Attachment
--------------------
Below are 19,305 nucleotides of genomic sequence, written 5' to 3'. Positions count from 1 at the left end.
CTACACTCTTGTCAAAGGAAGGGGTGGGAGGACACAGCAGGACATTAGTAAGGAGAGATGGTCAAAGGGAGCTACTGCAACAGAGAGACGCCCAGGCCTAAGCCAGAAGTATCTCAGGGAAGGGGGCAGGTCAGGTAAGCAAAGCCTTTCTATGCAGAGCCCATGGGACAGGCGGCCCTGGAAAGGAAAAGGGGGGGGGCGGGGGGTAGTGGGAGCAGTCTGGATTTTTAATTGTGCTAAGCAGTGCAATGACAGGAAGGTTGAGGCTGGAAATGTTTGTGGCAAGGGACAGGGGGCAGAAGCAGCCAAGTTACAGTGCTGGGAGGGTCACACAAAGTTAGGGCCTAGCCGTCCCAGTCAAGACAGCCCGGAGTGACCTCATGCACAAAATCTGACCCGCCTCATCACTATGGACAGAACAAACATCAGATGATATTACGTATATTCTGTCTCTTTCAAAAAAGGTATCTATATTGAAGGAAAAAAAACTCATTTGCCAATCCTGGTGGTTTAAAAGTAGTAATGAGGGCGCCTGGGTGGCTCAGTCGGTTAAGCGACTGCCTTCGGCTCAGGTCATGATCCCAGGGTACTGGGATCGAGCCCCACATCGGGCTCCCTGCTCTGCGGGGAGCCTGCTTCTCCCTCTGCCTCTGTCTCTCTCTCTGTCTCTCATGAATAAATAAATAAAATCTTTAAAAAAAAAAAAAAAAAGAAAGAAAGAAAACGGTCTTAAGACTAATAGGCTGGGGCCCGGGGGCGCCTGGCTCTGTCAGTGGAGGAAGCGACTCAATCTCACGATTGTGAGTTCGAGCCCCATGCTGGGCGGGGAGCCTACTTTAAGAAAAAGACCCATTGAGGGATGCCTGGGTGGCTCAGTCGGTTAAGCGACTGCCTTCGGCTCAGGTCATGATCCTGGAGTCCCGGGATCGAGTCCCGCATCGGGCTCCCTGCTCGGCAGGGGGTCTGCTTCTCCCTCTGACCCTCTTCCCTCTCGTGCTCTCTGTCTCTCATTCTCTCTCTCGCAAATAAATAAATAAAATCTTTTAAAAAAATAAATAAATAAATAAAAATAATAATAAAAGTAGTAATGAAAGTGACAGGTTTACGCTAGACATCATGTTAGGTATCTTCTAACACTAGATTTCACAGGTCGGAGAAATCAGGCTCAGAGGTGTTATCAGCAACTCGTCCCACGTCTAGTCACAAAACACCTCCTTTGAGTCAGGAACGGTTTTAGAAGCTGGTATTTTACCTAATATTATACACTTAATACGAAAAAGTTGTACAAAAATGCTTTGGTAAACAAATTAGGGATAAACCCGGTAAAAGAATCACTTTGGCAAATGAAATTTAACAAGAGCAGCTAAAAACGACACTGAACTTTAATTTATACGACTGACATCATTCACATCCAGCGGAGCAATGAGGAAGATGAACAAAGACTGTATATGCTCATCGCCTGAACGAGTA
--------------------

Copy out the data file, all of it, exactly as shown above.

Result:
Below are 19,305 nucleotides of genomic sequence, written 5' to 3'. Positions count from 1 at the left end.
CTACACTCTTGTCAAAGGAAGGGGTGGGAGGACACAGCAGGACATTAGTAAGGAGAGATGGTCAAAGGGAGCTACTGCAACAGAGAGACGCCCAGGCCTAAGCCAGAAGTATCTCAGGGAAGGGGGCAGGTCAGGTAAGCAAAGCCTTTCTATGCAGAGCCCATGGGACAGGCGGCCCTGGAAAGGAAAAGGGGGGGGGCGGGGGGTAGTGGGAGCAGTCTGGATTTTTAATTGTGCTAAGCAGTGCAATGACAGGAAGGTTGAGGCTGGAAATGTTTGTGGCAAGGGACAGGGGGCAGAAGCAGCCAAGTTACAGTGCTGGGAGGGTCACACAAAGTTAGGGCCTAGCCGTCCCAGTCAAGACAGCCCGGAGTGACCTCATGCACAAAATCTGACCCGCCTCATCACTATGGACAGAACAAACATCAGATGATATTACGTATATTCTGTCTCTTTCAAAAAAGGTATCTATATTGAAGGAAAAAAAACTCATTTGCCAATCCTGGTGGTTTAAAAGTAGTAATGAGGGCGCCTGGGTGGCTCAGTCGGTTAAGCGACTGCCTTCGGCTCAGGTCATGATCCCAGGGTACTGGGATCGAGCCCCACATCGGGCTCCCTGCTCTGCGGGGAGCCTGCTTCTCCCTCTGCCTCTGTCTCTCTCTCTGTCTCTCATGAATAAATAAATAAAATCTTTAAAAAAAAAAAAAAAAAGAAAGAAAGAAAACGGTCTTAAGACTAATAGGCTGGGGCCCGGGGGCGCCTGGCTCTGTCAGTGGAGGAAGCGACTCAATCTCACGATTGTGAGTTCGAGCCCCATGCTGGGCGGGGAGCCTACTTTAAGAAAAAGACCCATTGAGGGATGCCTGGGTGGCTCAGTCGGTTAAGCGACTGCCTTCGGCTCAGGTCATGATCCTGGAGTCCCGGGATCGAGTCCCGCATCGGGCTCCCTGCTCGGCAGGGGGTCTGCTTCTCCCTCTGACCCTCTTCCCTCTCGTGCTCTCTGTCTCTCATTCTCTCTCTCGCAAATAAATAAATAAAATCTTTTAAAAAAATAAATAAATAAATAAAAATAATAATAAAAGTAGTAATGAAAGTGACAGGTTTACGCTAGACATCATGTTAGGTATCTTCTAACACTAGATTTCACAGGTCGGAGAAATCAGGCTCAGAGGTGTTATCAGCAACTCGTCCCACGTCTAGTCACAAAACACCTCCTTTGAGTCAGGAACGGTTTTAGAAGCTGGTATTTTACCTAATATTATACACTTAATACGAAAAAGTTGTACAAAAATGCTTTGGTAAACAAATTAGGGATAAACCCGGTAAAAGAATCACTTTGGCAAATGAAATTTAACAAGAGCAGCTAAAAACGACACTGAACTTTAATTTATACGACTGACATCATTCACATCCAGCGGAGCAATGAGGAAGATGAACAAAGACTGTATATGCTCATCGCCTGAACGAGTA